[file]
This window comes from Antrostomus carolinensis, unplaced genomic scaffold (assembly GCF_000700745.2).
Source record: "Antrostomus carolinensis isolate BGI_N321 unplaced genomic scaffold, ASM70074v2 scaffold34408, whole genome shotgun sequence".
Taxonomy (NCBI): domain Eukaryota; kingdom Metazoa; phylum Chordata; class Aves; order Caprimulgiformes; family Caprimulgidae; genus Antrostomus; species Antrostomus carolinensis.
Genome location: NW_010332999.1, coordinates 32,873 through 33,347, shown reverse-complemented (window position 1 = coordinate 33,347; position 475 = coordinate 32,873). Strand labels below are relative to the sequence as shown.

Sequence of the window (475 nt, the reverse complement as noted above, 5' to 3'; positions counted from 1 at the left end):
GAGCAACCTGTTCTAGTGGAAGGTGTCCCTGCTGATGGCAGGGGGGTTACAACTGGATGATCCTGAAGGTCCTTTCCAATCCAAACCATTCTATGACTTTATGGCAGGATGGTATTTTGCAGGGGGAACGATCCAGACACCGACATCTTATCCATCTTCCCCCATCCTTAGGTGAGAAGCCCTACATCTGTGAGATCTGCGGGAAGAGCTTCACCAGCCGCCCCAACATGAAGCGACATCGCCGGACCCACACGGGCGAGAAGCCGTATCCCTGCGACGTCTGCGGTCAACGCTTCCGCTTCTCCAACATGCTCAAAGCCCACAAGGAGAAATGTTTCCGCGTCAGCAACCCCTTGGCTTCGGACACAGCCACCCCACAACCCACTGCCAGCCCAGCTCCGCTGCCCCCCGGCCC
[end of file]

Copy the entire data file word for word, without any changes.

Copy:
This window comes from Antrostomus carolinensis, unplaced genomic scaffold (assembly GCF_000700745.2).
Source record: "Antrostomus carolinensis isolate BGI_N321 unplaced genomic scaffold, ASM70074v2 scaffold34408, whole genome shotgun sequence".
Taxonomy (NCBI): domain Eukaryota; kingdom Metazoa; phylum Chordata; class Aves; order Caprimulgiformes; family Caprimulgidae; genus Antrostomus; species Antrostomus carolinensis.
Genome location: NW_010332999.1, coordinates 32,873 through 33,347, shown reverse-complemented (window position 1 = coordinate 33,347; position 475 = coordinate 32,873). Strand labels below are relative to the sequence as shown.

Sequence of the window (475 nt, the reverse complement as noted above, 5' to 3'; positions counted from 1 at the left end):
GAGCAACCTGTTCTAGTGGAAGGTGTCCCTGCTGATGGCAGGGGGGTTACAACTGGATGATCCTGAAGGTCCTTTCCAATCCAAACCATTCTATGACTTTATGGCAGGATGGTATTTTGCAGGGGGAACGATCCAGACACCGACATCTTATCCATCTTCCCCCATCCTTAGGTGAGAAGCCCTACATCTGTGAGATCTGCGGGAAGAGCTTCACCAGCCGCCCCAACATGAAGCGACATCGCCGGACCCACACGGGCGAGAAGCCGTATCCCTGCGACGTCTGCGGTCAACGCTTCCGCTTCTCCAACATGCTCAAAGCCCACAAGGAGAAATGTTTCCGCGTCAGCAACCCCTTGGCTTCGGACACAGCCACCCCACAACCCACTGCCAGCCCAGCTCCGCTGCCCCCCGGCCC